A solid run for the real estate category this year, boosted by it becoming an eleventh sector of the S&P 500 Index, has lost some steam recently amid fresh concerns of a December interest rate hike.
While most market watchers say such short-term thinking is not a prudent investment strategy, that doesn't always prevent investors from reacting with their fear and greed instincts.
“REITs tend to underperform coming into a Fed hike, and outperform on the other side of a rate hike,” said Scott Crowe, chief investment strategist at CenterSquare, the real asset division of BNY Mellon.
Rising interest rates are generally viewed as negative for investments like real estate investment trusts, which are heavily dependent on debt financing.
Mr. Crowe is among those who firmly believe the Fed will raise rates in December, as it did last year. But he also thinks it's a mistake to fear a negative correlation to reits.
“Higher rates are bad for REITs, but what that assumption misses is that the rate that matters for REITs is long-term bond yields, because that represents the cost of debt for real estate deals,” he said. “The Fed doesn't set long-term rates.”
Christian Magoon, chief executive of Amplify ETFs, said REITs could face some short-term risk of cash flow issues in the event of a rate hike, but the long-term implications of a rate hike will benefit the category.
“If rates go up and REITs don't raise their cash flow to keep pace then the value of their shares should decline, but this is a bigger risk in the short term versus the long term as it's easier and quicker to raise interest rates than rental rates,” he said. “Over the long term, however, a rising interest rate environment should be indicative of a growing economy which will allow REIT cash flows to climb.”
According to Mr. Crowe of CenterSquare, the performance of REITs gets better furthest from a rate hike. With the Fed's short-term rate having been held artificially low for nearly eight years, historical patterns might not perfectly line up, but during past rate-hike cycles REITs averaged a 1.93% decline 12 months prior to the hike, and a 45 basis point gain three months prior.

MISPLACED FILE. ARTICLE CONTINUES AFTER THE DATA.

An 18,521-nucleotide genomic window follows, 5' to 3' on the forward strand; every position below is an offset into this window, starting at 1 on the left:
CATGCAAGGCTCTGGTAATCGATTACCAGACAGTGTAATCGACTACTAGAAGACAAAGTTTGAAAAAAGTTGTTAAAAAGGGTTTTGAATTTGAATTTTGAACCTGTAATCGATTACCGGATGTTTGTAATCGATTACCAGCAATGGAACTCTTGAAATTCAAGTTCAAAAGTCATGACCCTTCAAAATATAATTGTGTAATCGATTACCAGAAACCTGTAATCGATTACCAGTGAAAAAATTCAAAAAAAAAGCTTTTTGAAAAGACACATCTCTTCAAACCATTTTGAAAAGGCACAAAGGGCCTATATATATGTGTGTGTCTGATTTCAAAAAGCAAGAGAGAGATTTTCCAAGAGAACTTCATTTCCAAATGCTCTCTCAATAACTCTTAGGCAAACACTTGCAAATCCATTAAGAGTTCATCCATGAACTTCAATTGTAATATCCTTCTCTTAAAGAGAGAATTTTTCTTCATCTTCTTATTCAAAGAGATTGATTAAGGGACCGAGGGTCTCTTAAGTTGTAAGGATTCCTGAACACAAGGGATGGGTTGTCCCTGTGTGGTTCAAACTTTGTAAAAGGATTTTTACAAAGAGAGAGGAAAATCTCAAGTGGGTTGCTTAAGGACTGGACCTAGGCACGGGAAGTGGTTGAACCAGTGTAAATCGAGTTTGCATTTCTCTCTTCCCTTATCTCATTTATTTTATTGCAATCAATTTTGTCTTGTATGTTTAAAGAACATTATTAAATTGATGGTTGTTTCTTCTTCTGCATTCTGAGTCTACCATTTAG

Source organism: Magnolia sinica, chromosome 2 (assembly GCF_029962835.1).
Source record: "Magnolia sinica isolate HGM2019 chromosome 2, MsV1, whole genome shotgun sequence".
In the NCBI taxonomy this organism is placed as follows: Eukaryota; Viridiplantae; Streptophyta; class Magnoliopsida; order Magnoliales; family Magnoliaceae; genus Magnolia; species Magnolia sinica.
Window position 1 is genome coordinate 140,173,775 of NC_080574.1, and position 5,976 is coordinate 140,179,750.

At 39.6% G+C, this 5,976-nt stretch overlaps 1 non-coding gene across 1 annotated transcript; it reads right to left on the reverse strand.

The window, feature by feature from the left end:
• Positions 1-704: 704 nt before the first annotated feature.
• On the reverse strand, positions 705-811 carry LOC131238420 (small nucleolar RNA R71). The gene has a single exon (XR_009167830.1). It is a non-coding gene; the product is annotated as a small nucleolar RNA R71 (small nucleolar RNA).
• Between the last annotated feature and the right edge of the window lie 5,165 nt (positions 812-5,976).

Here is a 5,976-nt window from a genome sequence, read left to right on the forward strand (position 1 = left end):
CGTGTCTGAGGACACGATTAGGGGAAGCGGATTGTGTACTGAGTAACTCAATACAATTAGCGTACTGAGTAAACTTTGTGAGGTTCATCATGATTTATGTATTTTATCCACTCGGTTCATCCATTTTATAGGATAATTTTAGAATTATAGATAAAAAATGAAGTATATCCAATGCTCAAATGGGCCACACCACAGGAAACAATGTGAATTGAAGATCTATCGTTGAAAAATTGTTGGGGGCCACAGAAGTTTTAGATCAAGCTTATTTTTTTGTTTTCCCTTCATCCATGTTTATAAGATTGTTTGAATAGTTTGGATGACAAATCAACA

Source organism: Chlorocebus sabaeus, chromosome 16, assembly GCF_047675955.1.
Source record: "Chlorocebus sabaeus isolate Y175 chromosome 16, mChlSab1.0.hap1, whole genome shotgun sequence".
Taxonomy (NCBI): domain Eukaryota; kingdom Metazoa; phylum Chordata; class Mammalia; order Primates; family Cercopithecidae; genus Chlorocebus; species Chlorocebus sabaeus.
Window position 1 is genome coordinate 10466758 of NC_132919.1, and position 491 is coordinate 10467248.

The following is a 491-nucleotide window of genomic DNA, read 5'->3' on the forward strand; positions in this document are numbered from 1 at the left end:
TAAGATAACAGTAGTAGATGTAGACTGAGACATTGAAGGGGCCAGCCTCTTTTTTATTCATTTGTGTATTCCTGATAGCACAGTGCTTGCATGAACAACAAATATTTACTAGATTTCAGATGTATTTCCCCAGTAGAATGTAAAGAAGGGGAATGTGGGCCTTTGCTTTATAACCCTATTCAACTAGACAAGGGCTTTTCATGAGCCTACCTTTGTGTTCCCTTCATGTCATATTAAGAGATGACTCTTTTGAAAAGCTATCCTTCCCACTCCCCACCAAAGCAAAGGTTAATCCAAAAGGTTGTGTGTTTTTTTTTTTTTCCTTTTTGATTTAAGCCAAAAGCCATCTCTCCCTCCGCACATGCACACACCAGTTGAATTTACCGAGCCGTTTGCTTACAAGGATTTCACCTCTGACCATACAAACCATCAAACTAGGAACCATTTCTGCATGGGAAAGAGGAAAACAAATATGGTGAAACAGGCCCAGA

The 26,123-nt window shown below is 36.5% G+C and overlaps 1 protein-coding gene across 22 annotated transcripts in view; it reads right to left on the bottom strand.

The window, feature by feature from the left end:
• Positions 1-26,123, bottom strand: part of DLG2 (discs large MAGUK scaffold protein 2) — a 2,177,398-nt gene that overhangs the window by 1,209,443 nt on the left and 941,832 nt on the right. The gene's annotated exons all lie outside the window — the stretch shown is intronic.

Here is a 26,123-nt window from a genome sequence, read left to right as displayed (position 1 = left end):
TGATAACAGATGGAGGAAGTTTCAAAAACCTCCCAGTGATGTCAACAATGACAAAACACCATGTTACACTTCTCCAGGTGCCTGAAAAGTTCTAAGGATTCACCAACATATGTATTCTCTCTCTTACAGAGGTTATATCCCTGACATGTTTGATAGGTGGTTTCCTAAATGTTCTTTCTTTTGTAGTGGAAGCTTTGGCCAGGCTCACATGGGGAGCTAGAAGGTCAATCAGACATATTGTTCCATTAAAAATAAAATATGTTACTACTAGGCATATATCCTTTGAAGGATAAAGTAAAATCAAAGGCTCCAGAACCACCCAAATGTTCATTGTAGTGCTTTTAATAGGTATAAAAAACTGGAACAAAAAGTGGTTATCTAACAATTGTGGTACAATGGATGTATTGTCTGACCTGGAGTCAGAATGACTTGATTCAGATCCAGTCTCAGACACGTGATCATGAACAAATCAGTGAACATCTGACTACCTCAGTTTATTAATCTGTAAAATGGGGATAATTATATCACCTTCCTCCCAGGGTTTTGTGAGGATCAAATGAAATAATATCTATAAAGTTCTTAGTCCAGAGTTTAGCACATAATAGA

Three months after a hike, REITs gained 1.44%, then 3.4% six months after the hike, and were up 7.71% 12 months after the hike.
According to Mr. Crowe, the REIT sector is down about 10% from its August peak, and is currently trading at about a 10% discount to commercial real estate values.
With that in mind, Todd Rosenbluth, director and mutual fund and ETF research at CFRA, said investors and financial advisers have options for betting for or against real estate in various income ETFs.
For those not buying the rate hike argument, or unfazed by the short-term impact, there are a few income-oriented ETFs with ample real estate exposure.
The $335 million Global X SuperDividend US ETF (DIV) has a 20% weighting in real estate, the $2.1 billion WisdomTree MidCap Dividend ETF (DON) has 16% in real estate, and the $14 billion SPDR S&P Dividend ETF (SDY) has 9% allocated to real estate.
On the other end of the spectrum the $16 billion iShares Select Dividend ETF (DVY) and the $22 billion Vanguard Dividend Appreciation ETF (VIG) each have zero exposure to real estate.
“This is potentially a buying opportunity if you believe REITs can do well in rising rate environment,” Mr. Rosenbluth said. “And it's also a buying opportunity if interest rates don't go higher.”